Interface Aesthetics at the Dept. of Rhythmanalysis

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Image: Kevin Hamilton, Department of Rhythmanalysis: Dupage, 2006

Interface aesthetics seem to push further into public consciousness with each passing month. Consumers are manic about multitouch and contemporary prototypes exploring gesture and performance have hinted at how we will be interacting with technology in the not-so-distant future. This considered, conversations about the desktop metaphor underlying personal computing or Aqua-style might seem archaic, irrelevant in light of emerging tangible media. This is, of course, not the case, and when excavating the idea of interface, one can dig back much further than screen-based interaction and find an extensive lineage of control panels and analog interfaces that prefigure the graphical user interface (GUI). An artist clearly invested in questioning the nature of interface and display is Kevin Hamilton, a researcher and educator based in Urbana, Illinois. Over the last several years Hamilton has been exploring the narrative potential of bare-bones interface and informational systems, quite notably through his ongoing Rhythmanalysis project.

Pictured above is Dept. of Rhythmanalysis: Dupage, a 2006 installation by Hamilton mounted at the Gahlberg Gallery in Glen Ellyn, Illinois. The piece, an array of 60 interconnected control panels, provides an index of "remote and local rhythms." The glossy yellow faceplate of each unit houses a pair of LED indicators which (claim to) track local, regional and global conditions. Examples of these conditions include INHALE / EXHALE, YOU'RE HERE / YOU'RE NOT, DEMOCRATIC WHITE HOUSE / REPUBLICAN WHITE HOUSE and BARBARA IS IN / BARBARA IS OUT. External streams of data inform some of these conditions, others are fiction and others absurd. The indicator on each unit displays the current status of this binary logic and the machines audibly toggle back and forth between states at varying speeds. Interaction with some of these devices is possible through turnkeys and dials which allow viewers to make a "state change." This assemblage performs as a combinatory rhythm-machine, a phase piece which suggests a technological omnipotence by way of a sterile, hermetic and universal operating system.

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Image: Kevin Hamilton, Department of Rhythmanalysis: Krannert, 2005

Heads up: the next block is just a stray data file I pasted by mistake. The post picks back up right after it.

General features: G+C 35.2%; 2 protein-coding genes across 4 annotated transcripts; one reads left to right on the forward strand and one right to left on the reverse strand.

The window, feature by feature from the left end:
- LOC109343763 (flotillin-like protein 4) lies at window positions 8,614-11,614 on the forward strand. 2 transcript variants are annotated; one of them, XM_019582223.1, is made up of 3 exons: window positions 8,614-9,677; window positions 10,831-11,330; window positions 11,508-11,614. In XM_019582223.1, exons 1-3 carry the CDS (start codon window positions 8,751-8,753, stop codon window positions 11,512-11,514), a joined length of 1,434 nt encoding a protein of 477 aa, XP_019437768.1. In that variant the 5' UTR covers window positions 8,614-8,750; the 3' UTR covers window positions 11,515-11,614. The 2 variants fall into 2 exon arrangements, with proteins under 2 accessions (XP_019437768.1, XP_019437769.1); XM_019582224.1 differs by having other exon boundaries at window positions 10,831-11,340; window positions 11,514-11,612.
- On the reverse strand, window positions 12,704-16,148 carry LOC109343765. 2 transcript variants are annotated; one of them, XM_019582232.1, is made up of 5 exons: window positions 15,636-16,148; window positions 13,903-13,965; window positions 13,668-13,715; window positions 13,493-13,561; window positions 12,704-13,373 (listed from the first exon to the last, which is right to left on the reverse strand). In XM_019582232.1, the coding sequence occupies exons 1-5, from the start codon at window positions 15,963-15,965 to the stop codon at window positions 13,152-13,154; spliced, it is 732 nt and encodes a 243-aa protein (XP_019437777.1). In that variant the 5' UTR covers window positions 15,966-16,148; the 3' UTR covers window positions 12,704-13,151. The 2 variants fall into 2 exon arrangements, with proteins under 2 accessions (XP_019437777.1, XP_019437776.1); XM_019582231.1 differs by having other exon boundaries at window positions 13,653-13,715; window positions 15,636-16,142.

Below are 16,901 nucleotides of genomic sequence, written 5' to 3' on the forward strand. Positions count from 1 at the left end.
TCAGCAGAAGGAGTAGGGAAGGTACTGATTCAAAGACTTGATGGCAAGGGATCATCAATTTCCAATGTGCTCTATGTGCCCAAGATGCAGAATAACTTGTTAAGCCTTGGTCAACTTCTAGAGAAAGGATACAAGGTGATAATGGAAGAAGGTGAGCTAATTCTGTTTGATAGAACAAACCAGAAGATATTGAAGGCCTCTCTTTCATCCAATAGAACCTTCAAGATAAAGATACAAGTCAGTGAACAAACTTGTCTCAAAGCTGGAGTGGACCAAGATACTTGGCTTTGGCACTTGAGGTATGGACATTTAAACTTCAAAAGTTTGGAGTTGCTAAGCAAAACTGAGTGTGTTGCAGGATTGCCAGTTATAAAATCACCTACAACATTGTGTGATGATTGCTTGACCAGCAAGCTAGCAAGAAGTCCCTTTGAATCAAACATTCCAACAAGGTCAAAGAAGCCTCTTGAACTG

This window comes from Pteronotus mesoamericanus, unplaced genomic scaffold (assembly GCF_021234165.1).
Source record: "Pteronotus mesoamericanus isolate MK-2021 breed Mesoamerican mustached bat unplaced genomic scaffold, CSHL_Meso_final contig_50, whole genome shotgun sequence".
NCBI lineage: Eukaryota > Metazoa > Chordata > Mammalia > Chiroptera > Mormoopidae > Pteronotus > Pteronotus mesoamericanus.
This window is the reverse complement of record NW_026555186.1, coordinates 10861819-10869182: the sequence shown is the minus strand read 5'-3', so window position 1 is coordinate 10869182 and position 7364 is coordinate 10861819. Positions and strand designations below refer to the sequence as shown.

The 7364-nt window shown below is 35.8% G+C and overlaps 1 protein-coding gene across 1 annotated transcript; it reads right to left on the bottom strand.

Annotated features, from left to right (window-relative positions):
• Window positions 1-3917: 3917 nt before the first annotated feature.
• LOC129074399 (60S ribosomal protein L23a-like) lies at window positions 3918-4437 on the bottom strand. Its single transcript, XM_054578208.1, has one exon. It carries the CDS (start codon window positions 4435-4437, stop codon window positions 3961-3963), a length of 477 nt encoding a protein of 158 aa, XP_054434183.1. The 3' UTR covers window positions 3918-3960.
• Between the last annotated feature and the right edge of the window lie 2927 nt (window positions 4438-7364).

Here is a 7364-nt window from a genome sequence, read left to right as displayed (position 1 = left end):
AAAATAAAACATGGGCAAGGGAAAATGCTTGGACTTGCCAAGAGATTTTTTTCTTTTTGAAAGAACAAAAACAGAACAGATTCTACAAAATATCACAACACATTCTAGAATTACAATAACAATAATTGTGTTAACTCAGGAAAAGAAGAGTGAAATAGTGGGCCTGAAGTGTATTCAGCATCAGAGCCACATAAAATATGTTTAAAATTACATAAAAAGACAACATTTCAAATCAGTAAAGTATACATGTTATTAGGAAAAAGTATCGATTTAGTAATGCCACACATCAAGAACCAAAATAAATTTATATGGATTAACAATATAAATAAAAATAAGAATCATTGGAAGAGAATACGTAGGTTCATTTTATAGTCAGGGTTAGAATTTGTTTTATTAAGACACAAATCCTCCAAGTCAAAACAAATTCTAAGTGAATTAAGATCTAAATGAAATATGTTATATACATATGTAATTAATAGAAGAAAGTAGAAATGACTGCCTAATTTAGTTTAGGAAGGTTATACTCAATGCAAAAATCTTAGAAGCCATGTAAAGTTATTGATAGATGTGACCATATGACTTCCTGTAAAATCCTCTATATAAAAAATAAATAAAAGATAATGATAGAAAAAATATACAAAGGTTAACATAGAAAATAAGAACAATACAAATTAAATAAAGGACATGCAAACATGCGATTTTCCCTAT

An earlier iteration of this work was the 2005 Dept. of Rhythmanalysis: Krannert, also displayed at the Gahlberg Gallery. Similarly described as "monitoring and influencing remote and local rhythms" this device tracks comparable EITHER / OR conditions, albeit on the surface of a singular unit. The scope of these states is equally disjunctive and the indicators track variables which include "is there daylight in Baghdad?" and "is the light green at Fourth and Peabody?". Space, time and context melt away under this neutralizing representational system. The Krannert Rhythmanalysis machine also operates as a musical instrument by broadcasting alerts to the gallery space via an alarm bell, announcing the "state changes" of the various indicators. As was the case with the 2006 installation, encountering this piece places the viewer in a tenuous relationship with the information being communicated and a limited means of interacting with it.

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Image: Kevin Hamilton, Department of Rhythmanalysis: On Location, 2007

In 2007 Hamilton created a web-based version of one of his devices entitled Department of Rhythmanalysis: On Location for Blackbird, an online arts and literature journal. This work essentially functions like the Krannert Rhythmanalysis machine except that the device is nested inside a simple interface that allows the viewer to cycle through various time frames and contexts. This version of the Rhythmanalysis machine also has a distinctly autobiographical feel to it as Hamilton has "written himself into the script" and catalogued various moments from his past and current daily routines. In this piece the interface and control panel have been essentialized as a display surface, the modulation of which delivers a permutation poetry that indexes personal and geopolitical conditions. It is also worth noting that Hamilton uses the space around this machine to suggest a world of activity. Shadows fly across the faceplate of the device, voices chatter in the background and the steady drone of ambient noise situate these selected parameters amongst the clutter of everyday life.

In the statement for this work Hamilton describes his informational surfaces as "inviting skepticism towards trusted monitors" and at the same time creating "new temporal structures, new patterns and rhythms, new synchrony and disharmony." These sentiments are also explored in earlier work such as The Other End (2003) and Here and There (2004), both of which propose spartan frameworks for interaction and the codification of events, presence and time.

There is a desire to read the Dept. of Rhythmanalysis work alongside other "display array" projects such as the collaborations between Mark Hansen and Ben Rubin. This is perhaps a misguided comparison as installations like Listening Post and Moveable Type, while equally performative, provide expansive views into the information they aggregate. The rigid classification and constrained means for interaction with the Rhythmanalysis machines speaks to systems of severity and opacity. These devices, with all of their Cold War charm, remind us of the illusion of control that technology affords us as well as the suspension of disbelief implicit in engaging an interface or display.

Greg J. Smith is a Toronto-based designer and researcher with interests in media theory, representation and digital culture. He co-curates and edits the online digital arts publication Vague Terrain and blogs at Serial Consign.